Re: [Rhythmbox-devel] Bugzilla Roundup #1 (Fuzzy Matching and Tray Icons)

On Tue, Oct 25, 2005 at 06:13:30PM +1100, James Livingston wrote:
> In regards to the issue of whether we should have a permanent tray icon,
> the HIG[0] explicitly says that non-core application must not default to
> having a permanent tray icon. One option is to add a "show tray icon"
> preference, and have it default to off. Another option would be to work
> with the developer(s) of the Rhythmbox applet, and promote it to an
> official part of Rhythmbox (removing the tray icon in the process).

As the developer(s) of Rhythmbox Applet, I've been considering the
opposite approach: split Rhythmbox into two separate programs: a backend
server and a GUI.

The backend server would handle managing the music library, playlists,
and music playback.  It wouldn't have a user-visible interface, but
would communicate with other applications over D-Bus.

The GUI as we know it today would then become just another client of the
backend's D-Bus interface, just as Rhythmbox Applet is now.  The user
could then use the "official" Rhythmbox GUI, the applet, or some other
program to control the backend server, which would be completely
invisible --- the user would just notice that the official GUI, the
applet, and so on would all have the same view of his music library.

One possible problem with this decoupled approach is, what happens if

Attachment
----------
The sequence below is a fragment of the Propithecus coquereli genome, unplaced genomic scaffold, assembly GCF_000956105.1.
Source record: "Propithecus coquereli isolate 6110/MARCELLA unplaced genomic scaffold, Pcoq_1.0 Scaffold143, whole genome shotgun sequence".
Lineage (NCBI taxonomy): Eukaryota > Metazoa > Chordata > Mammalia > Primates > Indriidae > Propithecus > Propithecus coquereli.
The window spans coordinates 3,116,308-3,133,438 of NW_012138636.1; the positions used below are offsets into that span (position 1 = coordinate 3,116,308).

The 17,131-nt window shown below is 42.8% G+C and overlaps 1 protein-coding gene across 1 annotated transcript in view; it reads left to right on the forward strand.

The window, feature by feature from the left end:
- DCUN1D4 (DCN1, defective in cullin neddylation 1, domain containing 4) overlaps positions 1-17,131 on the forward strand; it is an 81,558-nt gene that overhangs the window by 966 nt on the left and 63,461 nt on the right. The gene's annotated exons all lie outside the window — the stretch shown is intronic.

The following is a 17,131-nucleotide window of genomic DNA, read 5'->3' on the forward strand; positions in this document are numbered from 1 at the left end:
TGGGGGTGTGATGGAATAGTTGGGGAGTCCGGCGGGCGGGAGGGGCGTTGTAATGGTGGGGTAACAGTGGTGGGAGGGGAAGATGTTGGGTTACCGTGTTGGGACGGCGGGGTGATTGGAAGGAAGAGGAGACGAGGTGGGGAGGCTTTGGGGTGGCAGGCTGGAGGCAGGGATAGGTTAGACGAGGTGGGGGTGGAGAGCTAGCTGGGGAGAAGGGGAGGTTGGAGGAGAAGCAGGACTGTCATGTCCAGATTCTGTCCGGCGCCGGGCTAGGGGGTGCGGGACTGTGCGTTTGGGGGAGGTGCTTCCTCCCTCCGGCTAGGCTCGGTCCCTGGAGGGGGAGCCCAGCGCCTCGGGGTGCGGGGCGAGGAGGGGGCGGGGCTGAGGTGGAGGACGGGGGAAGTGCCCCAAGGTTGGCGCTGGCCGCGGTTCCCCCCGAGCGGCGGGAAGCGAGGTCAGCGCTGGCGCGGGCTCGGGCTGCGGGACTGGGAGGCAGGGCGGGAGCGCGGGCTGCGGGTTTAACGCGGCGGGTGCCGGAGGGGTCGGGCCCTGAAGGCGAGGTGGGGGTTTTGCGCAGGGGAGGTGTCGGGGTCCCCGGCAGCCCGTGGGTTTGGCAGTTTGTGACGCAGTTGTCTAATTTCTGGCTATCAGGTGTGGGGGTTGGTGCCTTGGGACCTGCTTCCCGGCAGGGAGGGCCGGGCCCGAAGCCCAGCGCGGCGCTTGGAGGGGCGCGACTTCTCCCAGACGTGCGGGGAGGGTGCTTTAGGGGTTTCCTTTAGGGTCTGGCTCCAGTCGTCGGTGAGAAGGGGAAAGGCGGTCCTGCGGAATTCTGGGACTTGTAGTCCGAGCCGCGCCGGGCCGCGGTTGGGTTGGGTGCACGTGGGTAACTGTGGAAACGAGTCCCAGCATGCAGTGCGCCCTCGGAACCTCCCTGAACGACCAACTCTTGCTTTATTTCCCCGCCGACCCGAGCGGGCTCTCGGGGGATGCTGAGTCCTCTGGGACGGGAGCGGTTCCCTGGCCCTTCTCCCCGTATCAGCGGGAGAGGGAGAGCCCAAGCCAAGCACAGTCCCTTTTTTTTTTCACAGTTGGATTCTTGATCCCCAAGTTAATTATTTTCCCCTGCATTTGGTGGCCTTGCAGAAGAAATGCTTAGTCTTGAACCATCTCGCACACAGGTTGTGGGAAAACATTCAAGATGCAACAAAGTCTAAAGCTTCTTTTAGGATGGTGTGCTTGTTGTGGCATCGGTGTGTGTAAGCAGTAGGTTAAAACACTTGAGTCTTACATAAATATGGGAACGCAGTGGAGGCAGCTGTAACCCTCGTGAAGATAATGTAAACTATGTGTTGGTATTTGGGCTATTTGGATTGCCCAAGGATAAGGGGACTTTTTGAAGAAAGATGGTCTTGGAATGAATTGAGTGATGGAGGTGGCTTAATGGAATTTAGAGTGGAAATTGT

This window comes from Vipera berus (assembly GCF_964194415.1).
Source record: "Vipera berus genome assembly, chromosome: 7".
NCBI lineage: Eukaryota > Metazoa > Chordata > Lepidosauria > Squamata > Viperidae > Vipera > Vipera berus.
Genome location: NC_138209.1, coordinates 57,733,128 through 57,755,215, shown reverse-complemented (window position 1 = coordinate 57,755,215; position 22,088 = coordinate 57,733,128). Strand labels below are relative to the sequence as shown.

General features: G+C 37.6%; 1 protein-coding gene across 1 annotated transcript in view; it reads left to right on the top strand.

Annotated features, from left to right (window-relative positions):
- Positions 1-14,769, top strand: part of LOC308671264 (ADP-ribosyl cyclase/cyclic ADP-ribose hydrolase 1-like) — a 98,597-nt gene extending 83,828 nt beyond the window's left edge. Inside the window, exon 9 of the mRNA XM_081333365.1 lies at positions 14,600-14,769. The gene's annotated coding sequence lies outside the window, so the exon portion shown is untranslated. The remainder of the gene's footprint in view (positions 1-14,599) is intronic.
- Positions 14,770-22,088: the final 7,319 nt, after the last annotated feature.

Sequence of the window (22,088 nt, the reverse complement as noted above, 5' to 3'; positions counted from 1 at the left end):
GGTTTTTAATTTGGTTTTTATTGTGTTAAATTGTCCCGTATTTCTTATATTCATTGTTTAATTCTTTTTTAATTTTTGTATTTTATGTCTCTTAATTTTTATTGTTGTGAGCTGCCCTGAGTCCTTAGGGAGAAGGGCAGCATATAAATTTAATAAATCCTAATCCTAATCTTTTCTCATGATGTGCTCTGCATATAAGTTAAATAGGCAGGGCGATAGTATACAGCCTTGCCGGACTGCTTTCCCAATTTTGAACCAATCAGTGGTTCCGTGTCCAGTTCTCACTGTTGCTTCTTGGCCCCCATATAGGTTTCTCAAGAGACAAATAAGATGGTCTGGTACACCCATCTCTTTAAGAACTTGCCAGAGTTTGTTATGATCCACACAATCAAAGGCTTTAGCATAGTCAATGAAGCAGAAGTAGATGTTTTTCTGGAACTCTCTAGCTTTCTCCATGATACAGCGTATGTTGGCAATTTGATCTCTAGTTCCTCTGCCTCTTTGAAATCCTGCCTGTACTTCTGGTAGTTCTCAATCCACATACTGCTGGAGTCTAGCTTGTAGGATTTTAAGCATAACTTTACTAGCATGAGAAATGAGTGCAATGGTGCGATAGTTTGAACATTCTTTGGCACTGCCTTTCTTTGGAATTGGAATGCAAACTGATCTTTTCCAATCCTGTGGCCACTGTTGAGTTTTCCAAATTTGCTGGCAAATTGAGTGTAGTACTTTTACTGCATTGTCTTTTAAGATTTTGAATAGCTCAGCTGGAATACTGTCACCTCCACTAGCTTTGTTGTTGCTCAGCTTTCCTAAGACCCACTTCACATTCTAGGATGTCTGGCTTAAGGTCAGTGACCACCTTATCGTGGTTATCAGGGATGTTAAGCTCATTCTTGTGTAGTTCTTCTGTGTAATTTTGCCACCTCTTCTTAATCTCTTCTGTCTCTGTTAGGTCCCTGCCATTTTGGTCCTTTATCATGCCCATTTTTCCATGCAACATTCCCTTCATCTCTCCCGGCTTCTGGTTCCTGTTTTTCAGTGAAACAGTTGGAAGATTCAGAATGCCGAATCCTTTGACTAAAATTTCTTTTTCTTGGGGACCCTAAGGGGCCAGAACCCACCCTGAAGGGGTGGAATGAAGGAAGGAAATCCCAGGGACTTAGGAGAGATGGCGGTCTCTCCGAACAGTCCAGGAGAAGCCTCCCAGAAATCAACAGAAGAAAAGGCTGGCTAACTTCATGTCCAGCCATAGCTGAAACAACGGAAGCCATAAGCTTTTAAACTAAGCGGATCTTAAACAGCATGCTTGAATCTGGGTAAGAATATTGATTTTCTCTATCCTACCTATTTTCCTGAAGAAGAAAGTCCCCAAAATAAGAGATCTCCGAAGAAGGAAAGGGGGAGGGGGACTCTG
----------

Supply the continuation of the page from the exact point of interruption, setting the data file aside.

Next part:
the backend is playing and all clients are closed?  If you keep playing,
then the user has no obvious way to stop that --- it's hardly intuitive
to start a new program to stop something from running.  You may need to
keep *something* around that the user can see.  Unless you have the last
client stop playback before it terminates.

And if you really want to run with this, why should the Rhythmbox
backend be responsible for managing the local music library?  What if
the backend just relied on Beagle to index the local music collection
and queried that as necessary?  Then the backend only needs to keep
track of what sources of music are available: local disks via Beagle,
music shares via DAAP, radio streams via HTTP, portable media players
via HAL, etc.  And building playlists, of course.

(Disclaimer: My only experience with Beagle comes from looking at its
web page.  I have no idea if using Beagle for the local music library is
desirable, let alone feasible.)

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